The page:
“It’s like trying on hats, y’know? Like, you might find a good one that fits when you’re a kid, but your head’s still growing and you might grow out of it. And then when you’re an adult you don’t even bother about trying to squeeze on hats that look too small because you know it’s never going to fit.”
That’s Jake, always with the metaphors. Self-elected sage of the eleventh grade. How would he know about what you do and don’t bother with when you’re an adult? Besides, he’s never even had a girlfriend.
“Boloney,” I say, “that doesn’t even make sense. Don’t you think that relationships are a little more complex than hats? I mean like, if you find a hat that’s way awesome and it doesn’t quite fit, you’re just gonna do the adult thing and make it fit. Like what about a tailor or something, ever think of that?”
“What, like Dr. Phil? You think you’re gonna find a tailor to come Dr. Phil your relationship for you?”
“Yeah whatever, quit smirking. People do it all the time, it’s called marriage counseling. Your head gets fat from a tumor or something and your hat doesn’t fit all the way and then you go to marriage counseling and a tailor can stretch it out so it stays on your head. Easy.”
“Orrr,” he’s still smirking, “just make sure your hat fits the right way, with a little bit of wiggle room. And an adjustable strap.” Now he’s making that “Booosh, mind blown” gesture with his hands and I just roll my eyes and start angrily chewing my mashed potatoes, fuming.
I don’t really remember what even started this tangent. But I refuse to let Jake be right about this hat business because of what that would mean about a future I don’t want to think about. There’s never any loopholes with Jake- you just do things the way they’re supposed to be done and if you mess up then you’re out of luck. That doesn’t leave a lot of room for hope.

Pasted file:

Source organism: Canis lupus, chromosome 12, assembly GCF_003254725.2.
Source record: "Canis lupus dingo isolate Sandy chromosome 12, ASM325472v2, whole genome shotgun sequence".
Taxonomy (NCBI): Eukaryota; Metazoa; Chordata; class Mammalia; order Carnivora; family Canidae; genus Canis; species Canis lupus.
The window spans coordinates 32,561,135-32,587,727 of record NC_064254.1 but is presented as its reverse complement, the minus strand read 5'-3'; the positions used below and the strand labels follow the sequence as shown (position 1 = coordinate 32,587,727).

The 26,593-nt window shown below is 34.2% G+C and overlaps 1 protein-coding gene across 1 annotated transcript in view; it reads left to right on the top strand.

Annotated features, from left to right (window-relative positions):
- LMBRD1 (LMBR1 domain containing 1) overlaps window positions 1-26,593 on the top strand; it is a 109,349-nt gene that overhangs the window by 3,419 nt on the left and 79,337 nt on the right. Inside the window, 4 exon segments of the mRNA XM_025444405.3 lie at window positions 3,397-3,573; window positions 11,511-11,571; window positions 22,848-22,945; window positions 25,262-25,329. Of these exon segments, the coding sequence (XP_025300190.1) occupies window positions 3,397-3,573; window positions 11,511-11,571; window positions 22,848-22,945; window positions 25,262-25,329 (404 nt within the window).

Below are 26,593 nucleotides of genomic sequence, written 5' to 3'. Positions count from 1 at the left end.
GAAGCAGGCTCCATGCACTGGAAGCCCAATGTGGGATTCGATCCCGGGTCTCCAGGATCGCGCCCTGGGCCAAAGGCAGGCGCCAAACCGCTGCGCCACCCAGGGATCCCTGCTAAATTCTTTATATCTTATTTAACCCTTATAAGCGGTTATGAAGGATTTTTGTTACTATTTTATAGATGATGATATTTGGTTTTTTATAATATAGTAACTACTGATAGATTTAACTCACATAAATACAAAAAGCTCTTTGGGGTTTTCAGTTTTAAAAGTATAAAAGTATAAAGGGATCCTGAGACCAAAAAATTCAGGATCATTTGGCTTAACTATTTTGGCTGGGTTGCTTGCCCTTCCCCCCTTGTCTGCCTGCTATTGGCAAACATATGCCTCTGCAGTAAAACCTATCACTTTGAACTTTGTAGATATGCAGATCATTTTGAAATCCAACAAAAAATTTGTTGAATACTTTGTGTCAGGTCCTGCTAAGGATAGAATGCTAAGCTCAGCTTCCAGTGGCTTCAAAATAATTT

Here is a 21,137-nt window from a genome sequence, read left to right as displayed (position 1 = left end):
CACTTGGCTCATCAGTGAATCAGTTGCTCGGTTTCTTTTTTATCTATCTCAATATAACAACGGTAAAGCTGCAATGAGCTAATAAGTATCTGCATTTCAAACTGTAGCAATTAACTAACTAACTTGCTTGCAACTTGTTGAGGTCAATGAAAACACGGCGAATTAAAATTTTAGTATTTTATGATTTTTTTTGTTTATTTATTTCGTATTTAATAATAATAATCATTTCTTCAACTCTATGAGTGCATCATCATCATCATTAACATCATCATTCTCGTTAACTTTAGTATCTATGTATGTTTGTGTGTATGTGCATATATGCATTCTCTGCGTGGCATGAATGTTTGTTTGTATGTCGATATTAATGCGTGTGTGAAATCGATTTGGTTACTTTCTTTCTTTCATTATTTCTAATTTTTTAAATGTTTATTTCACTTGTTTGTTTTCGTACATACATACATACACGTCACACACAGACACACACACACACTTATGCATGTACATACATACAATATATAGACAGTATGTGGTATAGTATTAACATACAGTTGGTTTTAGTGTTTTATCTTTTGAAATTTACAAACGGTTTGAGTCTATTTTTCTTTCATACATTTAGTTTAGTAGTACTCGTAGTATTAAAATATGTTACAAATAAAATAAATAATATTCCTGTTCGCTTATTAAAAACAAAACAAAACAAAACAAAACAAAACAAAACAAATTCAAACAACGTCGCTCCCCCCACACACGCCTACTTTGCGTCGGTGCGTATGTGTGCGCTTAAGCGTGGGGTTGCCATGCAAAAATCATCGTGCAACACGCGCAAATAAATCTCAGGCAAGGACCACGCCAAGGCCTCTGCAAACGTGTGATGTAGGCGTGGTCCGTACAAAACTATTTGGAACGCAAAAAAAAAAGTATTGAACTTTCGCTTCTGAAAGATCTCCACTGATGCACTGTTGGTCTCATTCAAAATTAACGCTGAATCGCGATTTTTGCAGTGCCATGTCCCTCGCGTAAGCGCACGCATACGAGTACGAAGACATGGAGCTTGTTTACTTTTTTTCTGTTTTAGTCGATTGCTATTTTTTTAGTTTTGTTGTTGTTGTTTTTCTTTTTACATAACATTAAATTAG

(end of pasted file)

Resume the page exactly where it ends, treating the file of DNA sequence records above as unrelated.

“Okay, smarty-pants,” I announce suddenly, “so tell me, how exactly should one go about making sure that their hat is the perfect fit, hmm?”
He furrows his eyebrows and takes a couple of slow swigs of his Yoo-Hoo, then finally says simply, “I don’t know. I haven’t even had a girlfriend. Maybe that’s why.”
I’m about to do the in-your-face thing with the snap when he cuts in before I get a chance:
“But I don’t really think experience has a whole lot to do with it. I think you just have to spend enough time looking in the dressing-room mirror first.”
I’m actually pretty impressed by that answer, but then the bell rings and we just give each other the “Did we really just spend our whole lunch talking about this?” look. With a shrug and a half-way salute we head separate ways back to class.
As I’m yanking a book out of my locker I feel a smack on my shoulder and there’s Jake whizzing by down the hall, a crazed, mischievous look on his face. He shouts back to me:
“Or just keep the receipt and return it!”